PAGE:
Britain and the United States in the Caribbean: A Comparative Study in Methods of Development

By Mary Proudfoot | Go to book overview

Chapter IX
LABOUR

1. THE BACKGROUND

The economic problems of the dependencies are closely bound up with, and in some cases actually arise from, the character of the West Indian labour force which has, in both groups of territories, certain common characteristics and common problems. It is, for instance, very large in relation to available employment, although the actual labour force, in the sense of those actively employed or seeking employment, is probably relatively small in relation to the total population. In Puerto Rico, for instance, in 1949, it was 52 per cent of the population, whereas in the continental United States in the same year it was 57 per cent. There are factors that tend to raise the proportion of the population in the labour force, but other apparently overbalancing factors that tend to reduce it. Thus, it is raised by the relatively low age at which children leave school; by the large number of women wage workers; and by the low incomes of family bread-winners, which tend to induce other family members to look for work. On the other hand, the low levels of employment chronic in the economy have the opposite effect. The conviction that the search for work will be fruitless causes many not to search at all.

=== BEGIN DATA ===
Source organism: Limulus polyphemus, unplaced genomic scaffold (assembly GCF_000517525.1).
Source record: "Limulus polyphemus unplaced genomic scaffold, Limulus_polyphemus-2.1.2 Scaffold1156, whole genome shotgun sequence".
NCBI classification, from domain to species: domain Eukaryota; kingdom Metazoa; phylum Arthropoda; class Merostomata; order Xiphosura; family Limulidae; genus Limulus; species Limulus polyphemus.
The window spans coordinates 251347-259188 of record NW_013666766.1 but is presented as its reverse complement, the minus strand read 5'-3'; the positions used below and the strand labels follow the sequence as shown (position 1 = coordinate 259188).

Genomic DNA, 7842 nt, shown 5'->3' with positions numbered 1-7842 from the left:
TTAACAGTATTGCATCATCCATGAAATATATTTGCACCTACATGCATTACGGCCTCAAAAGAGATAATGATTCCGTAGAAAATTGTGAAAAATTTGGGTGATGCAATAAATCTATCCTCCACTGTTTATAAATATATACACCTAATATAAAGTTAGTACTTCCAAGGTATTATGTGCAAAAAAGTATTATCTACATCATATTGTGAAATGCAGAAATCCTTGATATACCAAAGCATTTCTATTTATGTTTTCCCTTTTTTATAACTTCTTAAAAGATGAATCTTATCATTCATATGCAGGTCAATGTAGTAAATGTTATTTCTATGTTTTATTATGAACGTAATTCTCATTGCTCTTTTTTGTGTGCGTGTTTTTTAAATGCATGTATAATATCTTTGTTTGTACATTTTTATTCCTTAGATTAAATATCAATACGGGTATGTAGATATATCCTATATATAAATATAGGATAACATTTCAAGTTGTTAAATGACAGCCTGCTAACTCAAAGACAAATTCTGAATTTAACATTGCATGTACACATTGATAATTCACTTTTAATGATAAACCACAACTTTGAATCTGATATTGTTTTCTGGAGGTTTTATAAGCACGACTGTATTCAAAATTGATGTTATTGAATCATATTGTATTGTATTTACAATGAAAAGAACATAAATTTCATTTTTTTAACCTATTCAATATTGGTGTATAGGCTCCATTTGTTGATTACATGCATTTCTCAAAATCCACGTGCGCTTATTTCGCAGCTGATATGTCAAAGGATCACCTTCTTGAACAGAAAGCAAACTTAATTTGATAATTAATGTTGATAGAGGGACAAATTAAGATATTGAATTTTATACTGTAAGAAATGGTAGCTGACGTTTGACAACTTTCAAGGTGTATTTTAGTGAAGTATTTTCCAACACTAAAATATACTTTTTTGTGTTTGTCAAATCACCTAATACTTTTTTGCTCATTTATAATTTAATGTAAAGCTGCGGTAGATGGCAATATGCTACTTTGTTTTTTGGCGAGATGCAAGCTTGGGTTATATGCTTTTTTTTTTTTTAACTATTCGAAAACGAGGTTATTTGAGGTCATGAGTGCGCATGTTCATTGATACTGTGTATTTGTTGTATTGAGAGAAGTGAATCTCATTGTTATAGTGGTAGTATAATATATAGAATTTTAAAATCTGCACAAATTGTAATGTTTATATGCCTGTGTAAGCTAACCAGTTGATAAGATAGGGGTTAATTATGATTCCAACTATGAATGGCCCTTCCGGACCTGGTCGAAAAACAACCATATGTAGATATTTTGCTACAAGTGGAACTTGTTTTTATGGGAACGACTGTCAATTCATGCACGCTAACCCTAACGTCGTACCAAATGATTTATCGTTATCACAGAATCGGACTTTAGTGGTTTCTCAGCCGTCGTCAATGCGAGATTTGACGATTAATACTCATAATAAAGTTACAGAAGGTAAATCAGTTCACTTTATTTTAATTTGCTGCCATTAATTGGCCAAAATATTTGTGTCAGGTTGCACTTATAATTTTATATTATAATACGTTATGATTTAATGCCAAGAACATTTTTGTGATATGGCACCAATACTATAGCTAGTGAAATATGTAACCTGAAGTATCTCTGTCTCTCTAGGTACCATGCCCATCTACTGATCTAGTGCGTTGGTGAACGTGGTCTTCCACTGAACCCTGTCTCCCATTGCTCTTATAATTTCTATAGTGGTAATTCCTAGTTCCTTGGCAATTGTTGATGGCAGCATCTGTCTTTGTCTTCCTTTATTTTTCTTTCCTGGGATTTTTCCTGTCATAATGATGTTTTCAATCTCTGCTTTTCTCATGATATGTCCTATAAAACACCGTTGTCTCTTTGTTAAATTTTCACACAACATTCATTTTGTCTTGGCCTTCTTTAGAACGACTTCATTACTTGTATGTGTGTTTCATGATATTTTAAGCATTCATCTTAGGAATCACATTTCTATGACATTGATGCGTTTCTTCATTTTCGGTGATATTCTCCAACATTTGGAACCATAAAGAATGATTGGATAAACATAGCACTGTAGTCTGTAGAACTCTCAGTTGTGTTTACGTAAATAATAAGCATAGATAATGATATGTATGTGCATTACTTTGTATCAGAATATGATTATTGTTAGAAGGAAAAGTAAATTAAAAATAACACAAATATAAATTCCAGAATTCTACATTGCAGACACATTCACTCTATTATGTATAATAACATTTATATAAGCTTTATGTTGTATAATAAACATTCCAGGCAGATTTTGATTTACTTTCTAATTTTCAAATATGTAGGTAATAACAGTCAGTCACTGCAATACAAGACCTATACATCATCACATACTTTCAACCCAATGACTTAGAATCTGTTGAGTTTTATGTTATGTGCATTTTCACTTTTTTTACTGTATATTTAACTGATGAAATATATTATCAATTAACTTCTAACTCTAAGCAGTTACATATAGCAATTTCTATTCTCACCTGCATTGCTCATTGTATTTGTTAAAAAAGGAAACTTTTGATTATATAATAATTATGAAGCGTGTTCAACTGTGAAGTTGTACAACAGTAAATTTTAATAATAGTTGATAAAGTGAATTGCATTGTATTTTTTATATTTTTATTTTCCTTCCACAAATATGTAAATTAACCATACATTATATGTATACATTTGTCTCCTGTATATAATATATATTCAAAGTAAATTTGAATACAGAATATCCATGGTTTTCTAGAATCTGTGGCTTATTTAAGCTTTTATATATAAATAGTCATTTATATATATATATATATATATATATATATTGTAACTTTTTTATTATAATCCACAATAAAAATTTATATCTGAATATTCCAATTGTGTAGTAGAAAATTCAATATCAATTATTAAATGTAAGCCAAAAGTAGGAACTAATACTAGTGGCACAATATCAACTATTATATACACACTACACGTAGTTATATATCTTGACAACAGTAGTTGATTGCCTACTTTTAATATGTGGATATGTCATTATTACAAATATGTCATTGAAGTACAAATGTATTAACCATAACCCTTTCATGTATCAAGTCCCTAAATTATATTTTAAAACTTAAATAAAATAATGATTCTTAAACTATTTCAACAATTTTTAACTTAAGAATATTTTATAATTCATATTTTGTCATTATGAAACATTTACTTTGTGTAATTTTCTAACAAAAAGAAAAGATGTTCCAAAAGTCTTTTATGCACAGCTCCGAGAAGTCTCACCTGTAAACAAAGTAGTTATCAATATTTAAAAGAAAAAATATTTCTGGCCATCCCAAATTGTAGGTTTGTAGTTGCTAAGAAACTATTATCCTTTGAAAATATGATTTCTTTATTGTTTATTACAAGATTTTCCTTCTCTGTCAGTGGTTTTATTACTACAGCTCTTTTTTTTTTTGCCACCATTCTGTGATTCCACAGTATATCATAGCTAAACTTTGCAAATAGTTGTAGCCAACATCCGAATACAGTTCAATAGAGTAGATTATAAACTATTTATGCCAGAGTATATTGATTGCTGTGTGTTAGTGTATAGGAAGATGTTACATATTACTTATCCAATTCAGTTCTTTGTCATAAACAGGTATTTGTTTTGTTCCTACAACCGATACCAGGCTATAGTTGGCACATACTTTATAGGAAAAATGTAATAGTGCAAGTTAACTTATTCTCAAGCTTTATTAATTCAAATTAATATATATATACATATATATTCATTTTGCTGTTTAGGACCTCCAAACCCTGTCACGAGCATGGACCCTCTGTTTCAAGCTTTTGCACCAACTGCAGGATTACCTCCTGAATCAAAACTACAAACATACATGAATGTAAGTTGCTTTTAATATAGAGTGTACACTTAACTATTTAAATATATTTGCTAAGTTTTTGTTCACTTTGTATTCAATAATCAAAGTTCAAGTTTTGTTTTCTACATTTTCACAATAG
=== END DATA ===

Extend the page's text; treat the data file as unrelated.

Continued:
The Puerto Rican estimate, based on a 2·6 per cent annual population increase, is a yearly accretion of upwards of 17,000 workers to a potential labour force already numbering 818,000.1 In Jamaica, it has been estimated that the potential labour force increases by as much as 20,000 workers per annum. Employment opportunities, even in Puerto Rico, are not increasing at a rate in any way commensurate. While on the one hand this constitutes a major problem for the governments concerned, on the other hand the existence of a large and relatively cheap reservoir of labour must be regarded as one of the few potential assets of the area, if development is to take place. To summarize an argument developed more fully in Chapter VIII: communities can, in the last analysis, consume only as much as they produce, and the peoples of the West Indies do not at present produce enough to satisfy

____________________
1
See Table 14.

-222-

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Britain and the United States in the Caribbean: A Comparative Study in Methods of Development
Table of contents

Table of contents

  • Title Page v
  • Editor's Introduction vii
  • Author's Preface x
  • Contents xiv
  • List of Tables xx
  • Chapter I - Introductory 1
  • Chapter II - The Constitutional Relationship 10
  • Chapter III - The Economic Relationship 38
  • Chapter IV - The Structure of Society 65
  • Chapter V - The Central Government 97
  • Chapter VI - The Local Government 134
  • 3. Conclusions 151
  • Chapter VII - Political Life 153
  • Chapter VIII - Economic Life 178
  • Chapter IX - Labour 222
  • Chapter X - Social Life 243
  • Chapter XI - Education 281
  • 7. Conclusions 305
  • Chapter XII - Population Problems 307
  • Chapter XIII - The Possibilities of Federation For The British West Indies 330
  • Chapter XIV - The Alternatives for the American Dependencies 350
  • Chapter XV - General Conclusions 359
  • Abbreviations 362
  • Abbreviated References 363
  • Index 419
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